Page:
How musicians can still make money when their product is free
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    How musicians can still make money when their product is free

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    The exposure facilitated by streaming platforms is certainly valuable; after all, many contemporary music listeners use Spotify as their sole platform for music discovery.

    As free or subscription-based audio streaming platforms continue to dominate the music industry, musicians are looking for innovative new ways to earn a living doing what they love.

    By now, the general public’s unwillingness to pay for their favorite songs is old news. One needs only look to the steady, decades-long decline of CD sales, now at their lowest point since 1991, for confirmation. Paid MP3 downloads have also experienced a major dip in popularity; from 2014 to 2015, MP3 singles lost 13% of their digital marketplace share, compared to a 52% gain for subscription streaming services.

    What’s more, music piracy continues to run rampant despite the widespread accessibility of streaming services intended to eliminate this illegal practice. So what’s at the root of these trends? And more importantly, is the advent of the subscription streaming service actually good for artists as well as their fans? If not, how can they find a way to effectively monetize their craft?

    An industry in crisis

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    MP3 singles lost 13% of their digital marketplace share, compared to a 52% gain for subscription streaming services. (Source)

    Where music ownership once dominated the market, unlimited access via streaming platforms is now the dominant paradigm. Spotify, Pandora, Apple Music, Google Play, and TIDAL have all emerged in recent years to help satisfy this growing consumer demand for “buffet-style” music consumption. But with a pay-per-stream model, relatively obscure independent artists stand to make pennies compared to mainstream artists with large, established followings.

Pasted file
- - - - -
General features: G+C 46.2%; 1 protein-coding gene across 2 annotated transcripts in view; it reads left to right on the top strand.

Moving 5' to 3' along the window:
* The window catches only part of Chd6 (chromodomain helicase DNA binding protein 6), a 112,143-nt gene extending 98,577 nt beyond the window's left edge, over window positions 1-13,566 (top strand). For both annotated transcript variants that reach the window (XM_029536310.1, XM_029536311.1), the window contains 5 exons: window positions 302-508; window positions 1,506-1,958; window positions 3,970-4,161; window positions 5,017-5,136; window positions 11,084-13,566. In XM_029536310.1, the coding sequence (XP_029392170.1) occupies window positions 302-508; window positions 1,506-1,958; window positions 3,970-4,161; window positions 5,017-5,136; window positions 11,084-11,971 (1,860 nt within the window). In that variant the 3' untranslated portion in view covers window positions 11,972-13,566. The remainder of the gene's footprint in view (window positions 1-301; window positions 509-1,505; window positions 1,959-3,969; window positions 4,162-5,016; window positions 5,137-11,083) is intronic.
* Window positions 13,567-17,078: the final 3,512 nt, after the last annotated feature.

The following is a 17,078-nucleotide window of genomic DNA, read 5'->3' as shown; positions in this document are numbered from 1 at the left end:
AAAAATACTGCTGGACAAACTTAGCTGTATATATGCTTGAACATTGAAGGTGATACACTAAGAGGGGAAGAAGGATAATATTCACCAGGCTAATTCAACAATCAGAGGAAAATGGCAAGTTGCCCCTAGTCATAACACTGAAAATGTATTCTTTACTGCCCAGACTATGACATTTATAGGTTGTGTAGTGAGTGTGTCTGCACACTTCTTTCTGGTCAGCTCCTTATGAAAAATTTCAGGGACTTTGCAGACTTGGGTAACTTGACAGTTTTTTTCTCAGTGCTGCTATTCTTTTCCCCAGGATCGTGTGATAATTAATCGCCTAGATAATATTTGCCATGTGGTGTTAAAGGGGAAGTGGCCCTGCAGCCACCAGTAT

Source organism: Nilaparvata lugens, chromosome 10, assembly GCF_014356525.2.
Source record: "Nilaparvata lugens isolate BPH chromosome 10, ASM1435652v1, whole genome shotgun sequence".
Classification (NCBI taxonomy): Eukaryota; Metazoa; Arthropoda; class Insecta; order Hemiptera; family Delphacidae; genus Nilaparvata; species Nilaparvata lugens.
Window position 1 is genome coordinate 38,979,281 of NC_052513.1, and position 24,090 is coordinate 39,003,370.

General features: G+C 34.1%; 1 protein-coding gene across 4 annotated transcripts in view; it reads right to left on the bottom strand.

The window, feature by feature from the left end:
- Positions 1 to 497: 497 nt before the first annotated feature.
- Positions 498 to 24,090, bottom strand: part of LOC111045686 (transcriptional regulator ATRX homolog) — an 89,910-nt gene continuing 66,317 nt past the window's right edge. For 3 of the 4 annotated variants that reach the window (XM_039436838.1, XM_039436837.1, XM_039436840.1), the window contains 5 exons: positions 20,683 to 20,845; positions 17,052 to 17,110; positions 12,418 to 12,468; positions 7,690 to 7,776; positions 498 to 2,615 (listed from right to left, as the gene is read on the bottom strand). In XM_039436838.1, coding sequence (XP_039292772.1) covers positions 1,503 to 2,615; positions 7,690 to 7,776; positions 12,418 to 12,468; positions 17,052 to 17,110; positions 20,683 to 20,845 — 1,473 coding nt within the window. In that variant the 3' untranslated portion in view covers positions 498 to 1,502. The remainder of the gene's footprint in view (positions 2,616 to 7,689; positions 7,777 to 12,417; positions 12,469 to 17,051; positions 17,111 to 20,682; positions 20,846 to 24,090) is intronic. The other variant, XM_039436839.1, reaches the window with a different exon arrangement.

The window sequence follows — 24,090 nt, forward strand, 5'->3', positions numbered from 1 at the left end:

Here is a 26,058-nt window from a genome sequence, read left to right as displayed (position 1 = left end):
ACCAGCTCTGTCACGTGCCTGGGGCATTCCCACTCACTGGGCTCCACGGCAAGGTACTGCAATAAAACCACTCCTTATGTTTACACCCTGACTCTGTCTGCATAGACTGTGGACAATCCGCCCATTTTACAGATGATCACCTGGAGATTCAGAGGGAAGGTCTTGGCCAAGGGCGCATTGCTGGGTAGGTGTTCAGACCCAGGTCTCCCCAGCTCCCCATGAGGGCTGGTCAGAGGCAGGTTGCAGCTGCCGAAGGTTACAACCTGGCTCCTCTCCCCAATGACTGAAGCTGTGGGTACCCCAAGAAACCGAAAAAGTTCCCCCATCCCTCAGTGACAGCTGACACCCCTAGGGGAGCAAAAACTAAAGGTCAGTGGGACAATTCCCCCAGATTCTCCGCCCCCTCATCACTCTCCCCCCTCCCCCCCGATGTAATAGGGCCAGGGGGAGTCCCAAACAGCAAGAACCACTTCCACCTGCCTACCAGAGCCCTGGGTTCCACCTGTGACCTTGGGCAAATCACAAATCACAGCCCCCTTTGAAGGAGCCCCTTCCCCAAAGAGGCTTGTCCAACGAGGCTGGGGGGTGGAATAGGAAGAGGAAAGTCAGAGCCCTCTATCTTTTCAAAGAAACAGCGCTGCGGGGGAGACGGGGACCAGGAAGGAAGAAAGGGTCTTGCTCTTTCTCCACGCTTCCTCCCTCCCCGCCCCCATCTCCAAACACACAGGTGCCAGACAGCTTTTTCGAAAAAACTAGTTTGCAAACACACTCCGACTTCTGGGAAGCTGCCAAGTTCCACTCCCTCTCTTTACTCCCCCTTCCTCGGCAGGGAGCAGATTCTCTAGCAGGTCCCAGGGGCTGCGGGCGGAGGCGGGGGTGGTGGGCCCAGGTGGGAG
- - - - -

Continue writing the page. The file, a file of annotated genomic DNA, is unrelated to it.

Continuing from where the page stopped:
Spotify holds the largest market share of paid streaming subscribers, and even though the number of said subscribers doubled in 2015, the company has received some (justified) flak for its complex artist payment formula. Although the largest artists on Spotify can reap massive paydays (Rihanna’s one billion total streams in 2015 earned her approximately $8 million), the pay-per-stream approach leaves lesser-known artists with a significantly smaller cut of the profits.

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    Spotify has publicly stated that its per-stream payout to rights holders rests on average between $0.006 and $0.0084. Considering that it usually costs $50 to upload each album to Spotify via a third-party distributor, it would take a minimum of 8,000 streams at this payout rate to merely break even — never mind turning a profit.